Dynamic Memory Array

This is a discussion on Dynamic Memory Array within the C++ Programming forums, part of the General Programming Boards category; Could somebody please clarify my thoughts on this. With arrays, you can either declare a constant value of them such ...

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    Dynamic Memory Array

    Could somebody please clarify my thoughts on this.

    With arrays, you can either declare a constant value of them such as [10] which is hard coded into the program. If I wanted variable amount of memory at runtime, I would define the array as 'new int[n]' for example, and then define n at run time. Is that correct?

    Thanks.

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    Registered User rogster001's Avatar
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    yes, you but you need to declare a variable of type int*

    like

    Code:
    int* myArray = NULL;
    int n = 10;
    
    myArray = new int[n];
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    Quote Originally Posted by rogster001 View Post
    yes, you but you need to declare a variable of type int*

    like

    Code:
    int* myArray = NULL;
    int n = 10;
    
    myArray = new int[n];
    But at run time, I could update the value of n before the array is created?

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    C++まいる!Cをこわせ! Elysia's Avatar
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    You could do that. Also remember to use nullptr and not NULL.
    If you only really need dynamic memory (ie an array whose size will expand if you need to store more data in it), std::vector is fine.
    And if you don't use them, don't forget smart pointers!
    Quote Originally Posted by Adak View Post
    io.h certainly IS included in some modern compilers. It is no longer part of the standard for C, but it is nevertheless, included in the very latest Pelles C versions.
    Quote Originally Posted by Salem View Post
    You mean it's included as a crutch to help ancient programmers limp along without them having to relearn too much.

    Outside of your DOS world, your header file is meaningless.

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    Quote Originally Posted by Elysia View Post
    You could do that. Also remember to use nullptr and not NULL.
    If you only really need dynamic memory (ie an array whose size will expand if you need to store more data in it), std::vector is fine.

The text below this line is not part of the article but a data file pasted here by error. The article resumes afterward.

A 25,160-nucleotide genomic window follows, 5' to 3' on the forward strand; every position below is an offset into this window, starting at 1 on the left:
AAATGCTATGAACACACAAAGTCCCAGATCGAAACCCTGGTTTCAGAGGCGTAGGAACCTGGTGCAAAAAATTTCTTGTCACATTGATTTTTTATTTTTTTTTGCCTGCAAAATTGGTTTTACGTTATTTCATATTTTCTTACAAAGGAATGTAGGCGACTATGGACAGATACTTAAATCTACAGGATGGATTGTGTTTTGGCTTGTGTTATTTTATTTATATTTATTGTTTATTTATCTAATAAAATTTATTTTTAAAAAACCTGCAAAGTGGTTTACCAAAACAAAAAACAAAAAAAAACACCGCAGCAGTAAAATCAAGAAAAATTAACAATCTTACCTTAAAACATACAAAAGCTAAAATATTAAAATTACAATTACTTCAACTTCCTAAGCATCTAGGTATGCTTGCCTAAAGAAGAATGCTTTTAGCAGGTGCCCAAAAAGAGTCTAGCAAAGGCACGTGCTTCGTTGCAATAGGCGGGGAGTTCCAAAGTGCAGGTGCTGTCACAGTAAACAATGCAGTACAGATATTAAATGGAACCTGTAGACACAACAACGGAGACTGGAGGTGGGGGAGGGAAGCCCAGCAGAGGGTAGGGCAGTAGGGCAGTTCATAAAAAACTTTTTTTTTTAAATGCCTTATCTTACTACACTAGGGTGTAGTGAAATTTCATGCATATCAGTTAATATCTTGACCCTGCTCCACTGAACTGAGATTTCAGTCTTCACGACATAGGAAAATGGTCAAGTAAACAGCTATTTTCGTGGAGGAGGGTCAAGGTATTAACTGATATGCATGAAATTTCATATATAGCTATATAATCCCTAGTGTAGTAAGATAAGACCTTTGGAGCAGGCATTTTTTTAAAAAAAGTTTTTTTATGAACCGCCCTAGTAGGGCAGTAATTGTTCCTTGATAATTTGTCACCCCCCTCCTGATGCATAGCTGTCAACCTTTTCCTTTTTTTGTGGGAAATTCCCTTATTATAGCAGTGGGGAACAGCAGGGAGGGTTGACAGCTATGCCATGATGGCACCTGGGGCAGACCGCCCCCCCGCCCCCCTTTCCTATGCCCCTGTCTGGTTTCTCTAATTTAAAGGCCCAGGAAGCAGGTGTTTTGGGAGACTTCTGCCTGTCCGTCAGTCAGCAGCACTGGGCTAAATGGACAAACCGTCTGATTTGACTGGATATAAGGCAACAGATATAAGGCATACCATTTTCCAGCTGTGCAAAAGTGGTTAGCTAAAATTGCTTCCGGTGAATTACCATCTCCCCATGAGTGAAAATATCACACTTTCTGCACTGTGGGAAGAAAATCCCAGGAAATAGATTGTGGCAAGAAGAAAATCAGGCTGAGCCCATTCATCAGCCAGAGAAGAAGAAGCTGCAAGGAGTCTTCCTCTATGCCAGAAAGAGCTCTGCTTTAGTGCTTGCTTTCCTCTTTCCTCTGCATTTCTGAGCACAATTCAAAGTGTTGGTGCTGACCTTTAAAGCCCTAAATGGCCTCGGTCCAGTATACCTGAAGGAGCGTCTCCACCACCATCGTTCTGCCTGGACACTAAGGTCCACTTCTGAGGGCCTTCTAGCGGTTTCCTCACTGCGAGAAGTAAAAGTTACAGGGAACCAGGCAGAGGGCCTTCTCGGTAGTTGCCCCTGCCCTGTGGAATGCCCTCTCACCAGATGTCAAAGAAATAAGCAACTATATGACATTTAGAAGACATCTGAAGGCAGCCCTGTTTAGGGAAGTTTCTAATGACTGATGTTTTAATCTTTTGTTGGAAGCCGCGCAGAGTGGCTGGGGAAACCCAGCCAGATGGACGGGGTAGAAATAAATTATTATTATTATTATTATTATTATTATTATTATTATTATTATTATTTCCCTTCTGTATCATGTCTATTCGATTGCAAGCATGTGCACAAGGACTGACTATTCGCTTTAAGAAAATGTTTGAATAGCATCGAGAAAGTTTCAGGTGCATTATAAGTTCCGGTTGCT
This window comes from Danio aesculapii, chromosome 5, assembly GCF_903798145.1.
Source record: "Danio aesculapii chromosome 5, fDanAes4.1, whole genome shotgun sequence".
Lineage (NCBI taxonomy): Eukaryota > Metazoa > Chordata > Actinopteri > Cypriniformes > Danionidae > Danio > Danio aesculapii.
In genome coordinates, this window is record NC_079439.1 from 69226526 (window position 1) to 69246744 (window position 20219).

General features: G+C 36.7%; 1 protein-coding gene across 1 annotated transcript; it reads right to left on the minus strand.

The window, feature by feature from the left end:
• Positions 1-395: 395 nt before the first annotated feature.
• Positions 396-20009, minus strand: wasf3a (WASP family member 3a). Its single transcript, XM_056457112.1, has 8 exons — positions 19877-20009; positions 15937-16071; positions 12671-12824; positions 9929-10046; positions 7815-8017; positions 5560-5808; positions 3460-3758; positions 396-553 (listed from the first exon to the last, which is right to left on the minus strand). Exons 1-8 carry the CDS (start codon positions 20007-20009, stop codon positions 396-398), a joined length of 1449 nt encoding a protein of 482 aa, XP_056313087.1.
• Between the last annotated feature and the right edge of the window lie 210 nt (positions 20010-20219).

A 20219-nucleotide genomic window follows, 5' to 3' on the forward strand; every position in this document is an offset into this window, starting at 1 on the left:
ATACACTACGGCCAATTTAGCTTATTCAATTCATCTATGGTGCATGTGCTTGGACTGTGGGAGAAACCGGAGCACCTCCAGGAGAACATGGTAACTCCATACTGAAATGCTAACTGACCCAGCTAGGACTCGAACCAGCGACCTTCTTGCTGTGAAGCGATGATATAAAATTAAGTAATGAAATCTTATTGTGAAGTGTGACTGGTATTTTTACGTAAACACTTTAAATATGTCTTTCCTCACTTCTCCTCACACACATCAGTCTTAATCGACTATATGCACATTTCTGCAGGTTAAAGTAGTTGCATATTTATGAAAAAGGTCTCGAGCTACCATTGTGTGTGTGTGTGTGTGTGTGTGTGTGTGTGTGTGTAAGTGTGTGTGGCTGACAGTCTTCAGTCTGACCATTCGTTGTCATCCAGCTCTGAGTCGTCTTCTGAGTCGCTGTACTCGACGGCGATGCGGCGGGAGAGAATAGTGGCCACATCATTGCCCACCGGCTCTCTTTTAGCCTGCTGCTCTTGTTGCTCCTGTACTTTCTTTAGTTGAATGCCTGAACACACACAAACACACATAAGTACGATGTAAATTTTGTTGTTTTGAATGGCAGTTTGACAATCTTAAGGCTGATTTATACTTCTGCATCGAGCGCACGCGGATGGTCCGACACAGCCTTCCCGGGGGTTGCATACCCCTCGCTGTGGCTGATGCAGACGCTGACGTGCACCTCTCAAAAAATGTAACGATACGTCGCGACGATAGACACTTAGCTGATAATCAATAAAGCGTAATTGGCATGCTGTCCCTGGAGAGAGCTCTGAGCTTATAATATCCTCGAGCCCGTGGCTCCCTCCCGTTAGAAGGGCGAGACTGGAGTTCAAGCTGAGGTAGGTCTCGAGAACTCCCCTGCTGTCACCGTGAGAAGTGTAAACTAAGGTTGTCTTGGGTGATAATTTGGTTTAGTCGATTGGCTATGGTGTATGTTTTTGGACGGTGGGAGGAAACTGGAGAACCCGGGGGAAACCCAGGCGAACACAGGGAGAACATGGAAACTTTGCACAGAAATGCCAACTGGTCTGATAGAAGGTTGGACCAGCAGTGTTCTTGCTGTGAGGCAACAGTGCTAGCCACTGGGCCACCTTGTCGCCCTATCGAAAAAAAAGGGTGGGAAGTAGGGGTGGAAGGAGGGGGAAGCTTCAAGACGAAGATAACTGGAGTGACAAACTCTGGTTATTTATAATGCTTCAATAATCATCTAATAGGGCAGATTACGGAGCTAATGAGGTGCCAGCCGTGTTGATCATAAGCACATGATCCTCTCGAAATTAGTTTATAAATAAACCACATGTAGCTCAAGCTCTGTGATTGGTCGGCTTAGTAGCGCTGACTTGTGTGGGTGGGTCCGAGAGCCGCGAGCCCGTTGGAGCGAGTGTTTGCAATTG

And if you don't use them, don't forget smart pointers!
    Thanks. Yeah, I would definately almost always use vectors. I'm just practising memory management with new/delete.

    I've not got as far as smart pointers just yet. Do they perform similar tasks to what vectors do? Ie, knowing array size, etc to help with out of bounds?

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    C++まいる!Cをこわせ! Elysia's Avatar
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    They release memory for you automatically.
    Code:
    {
        std::shared_ptr<int> p(new int);
    } // Memory is released
    No more memory leaks.
    Quote Originally Posted by Adak View Post
    io.h certainly IS included in some modern compilers. It is no longer part of the standard for C, but it is nevertheless, included in the very latest Pelles C versions.
    Quote Originally Posted by Salem View Post
    You mean it's included as a crutch to help ancient programmers limp along without them having to relearn too much.

    Outside of your DOS world, your header file is meaningless.

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    Quote Originally Posted by Elysia View Post
    They release memory for you automatically.
    Code:
    {
        std::shared_ptr<int> p(new int);
    } // Memory is released
    No more memory leaks.
    Okay, thats handy. A little bit similar to garbage collection that i've read about in other languages?

    Should I always try to use smart pointers as above, in place of the standard type?

    Thanks.

  8. #8
    C++まいる!Cをこわせ! Elysia's Avatar
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    Somewhat. The fundamental difference is deterministic destruction. We know that the memory will be released when the last pointer to the memory is destroyed. Hence we will only be using as much memory as we need at any point in time. Garbage collection typically runs now and then and gathers unused memory and frees it. That means at any given point in time, your application may be using more memory than you need / should be using.

    Yes, you should always strive to use smart pointers with raw pointers. This becomes fundamentally important later when when you start using exceptions and multiple exit paths in your functions. When you use smart pointers, you can be sure that your memory will be freed, no matter how you exit your functions.
    Quote Originally Posted by Adak View Post
    io.h certainly IS included in some modern compilers. It is no longer part of the standard for C, but it is nevertheless, included in the very latest Pelles C versions.
    Quote Originally Posted by Salem View Post
    You mean it's included as a crutch to help ancient programmers limp along without them having to relearn too much.

    Outside of your DOS world, your header file is meaningless.

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    Thanks. Will have a read up on them.

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